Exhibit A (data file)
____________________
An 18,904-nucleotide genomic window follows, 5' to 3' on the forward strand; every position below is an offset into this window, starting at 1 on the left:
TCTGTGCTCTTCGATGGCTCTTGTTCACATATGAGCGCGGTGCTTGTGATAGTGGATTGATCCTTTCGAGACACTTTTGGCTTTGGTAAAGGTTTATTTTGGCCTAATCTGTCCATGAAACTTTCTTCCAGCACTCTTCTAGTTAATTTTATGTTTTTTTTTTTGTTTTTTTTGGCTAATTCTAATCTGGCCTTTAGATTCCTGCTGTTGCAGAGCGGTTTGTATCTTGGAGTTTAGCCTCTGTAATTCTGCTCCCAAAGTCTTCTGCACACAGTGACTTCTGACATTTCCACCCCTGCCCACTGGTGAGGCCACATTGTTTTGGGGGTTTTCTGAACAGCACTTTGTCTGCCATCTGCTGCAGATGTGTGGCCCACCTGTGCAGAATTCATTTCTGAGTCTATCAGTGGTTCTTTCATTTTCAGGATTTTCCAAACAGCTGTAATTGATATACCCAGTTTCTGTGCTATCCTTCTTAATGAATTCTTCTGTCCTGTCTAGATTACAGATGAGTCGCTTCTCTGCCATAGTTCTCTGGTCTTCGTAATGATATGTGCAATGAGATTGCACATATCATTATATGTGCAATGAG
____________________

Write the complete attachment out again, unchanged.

An 18,904-nucleotide genomic window follows, 5' to 3' on the forward strand; every position below is an offset into this window, starting at 1 on the left:
TCTGTGCTCTTCGATGGCTCTTGTTCACATATGAGCGCGGTGCTTGTGATAGTGGATTGATCCTTTCGAGACACTTTTGGCTTTGGTAAAGGTTTATTTTGGCCTAATCTGTCCATGAAACTTTCTTCCAGCACTCTTCTAGTTAATTTTATGTTTTTTTTTTTGTTTTTTTTGGCTAATTCTAATCTGGCCTTTAGATTCCTGCTGTTGCAGAGCGGTTTGTATCTTGGAGTTTAGCCTCTGTAATTCTGCTCCCAAAGTCTTCTGCACACAGTGACTTCTGACATTTCCACCCCTGCCCACTGGTGAGGCCACATTGTTTTGGGGGTTTTCTGAACAGCACTTTGTCTGCCATCTGCTGCAGATGTGTGGCCCACCTGTGCAGAATTCATTTCTGAGTCTATCAGTGGTTCTTTCATTTTCAGGATTTTCCAAACAGCTGTAATTGATATACCCAGTTTCTGTGCTATCCTTCTTAATGAATTCTTCTGTCCTGTCTAGATTACAGATGAGTCGCTTCTCTGCCATAGTTCTCTGGTCTTCGTAATGATATGTGCAATGAGATTGCACATATCATTATATGTGCAATGAG